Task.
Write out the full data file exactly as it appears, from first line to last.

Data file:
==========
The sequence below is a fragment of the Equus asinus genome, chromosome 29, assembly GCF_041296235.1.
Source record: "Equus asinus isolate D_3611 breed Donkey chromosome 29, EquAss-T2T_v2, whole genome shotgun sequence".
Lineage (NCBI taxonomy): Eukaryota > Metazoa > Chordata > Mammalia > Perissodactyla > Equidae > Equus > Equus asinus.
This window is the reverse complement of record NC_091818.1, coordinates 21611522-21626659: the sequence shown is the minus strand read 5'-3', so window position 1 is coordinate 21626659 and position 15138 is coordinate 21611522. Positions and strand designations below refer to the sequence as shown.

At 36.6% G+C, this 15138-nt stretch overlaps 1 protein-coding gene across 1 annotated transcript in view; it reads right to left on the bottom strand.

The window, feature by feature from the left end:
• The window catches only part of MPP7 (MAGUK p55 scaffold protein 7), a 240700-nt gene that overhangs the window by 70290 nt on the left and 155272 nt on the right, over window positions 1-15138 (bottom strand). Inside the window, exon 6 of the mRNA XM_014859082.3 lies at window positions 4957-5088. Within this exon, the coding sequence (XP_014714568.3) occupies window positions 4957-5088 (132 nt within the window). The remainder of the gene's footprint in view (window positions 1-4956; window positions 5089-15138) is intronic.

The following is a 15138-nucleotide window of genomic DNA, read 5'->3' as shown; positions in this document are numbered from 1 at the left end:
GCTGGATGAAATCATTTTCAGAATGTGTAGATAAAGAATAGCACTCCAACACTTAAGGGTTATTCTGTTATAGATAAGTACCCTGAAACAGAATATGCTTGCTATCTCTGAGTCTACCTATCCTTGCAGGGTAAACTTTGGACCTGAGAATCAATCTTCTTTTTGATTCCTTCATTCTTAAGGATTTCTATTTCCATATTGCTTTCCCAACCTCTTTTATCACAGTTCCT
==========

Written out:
The sequence below is a fragment of the Equus asinus genome, chromosome 29, assembly GCF_041296235.1.
Source record: "Equus asinus isolate D_3611 breed Donkey chromosome 29, EquAss-T2T_v2, whole genome shotgun sequence".
Lineage (NCBI taxonomy): Eukaryota > Metazoa > Chordata > Mammalia > Perissodactyla > Equidae > Equus > Equus asinus.
This window is the reverse complement of record NC_091818.1, coordinates 21611522-21626659: the sequence shown is the minus strand read 5'-3', so window position 1 is coordinate 21626659 and position 15138 is coordinate 21611522. Positions and strand designations below refer to the sequence as shown.

At 36.6% G+C, this 15138-nt stretch overlaps 1 protein-coding gene across 1 annotated transcript in view; it reads right to left on the bottom strand.

The window, feature by feature from the left end:
• The window catches only part of MPP7 (MAGUK p55 scaffold protein 7), a 240700-nt gene that overhangs the window by 70290 nt on the left and 155272 nt on the right, over window positions 1-15138 (bottom strand). Inside the window, exon 6 of the mRNA XM_014859082.3 lies at window positions 4957-5088. Within this exon, the coding sequence (XP_014714568.3) occupies window positions 4957-5088 (132 nt within the window). The remainder of the gene's footprint in view (window positions 1-4956; window positions 5089-15138) is intronic.

The following is a 15138-nucleotide window of genomic DNA, read 5'->3' as shown; positions in this document are numbered from 1 at the left end:
GCTGGATGAAATCATTTTCAGAATGTGTAGATAAAGAATAGCACTCCAACACTTAAGGGTTATTCTGTTATAGATAAGTACCCTGAAACAGAATATGCTTGCTATCTCTGAGTCTACCTATCCTTGCAGGGTAAACTTTGGACCTGAGAATCAATCTTCTTTTTGATTCCTTCATTCTTAAGGATTTCTATTTCCATATTGCTTTCCCAACCTCTTTTATCACAGTTCCT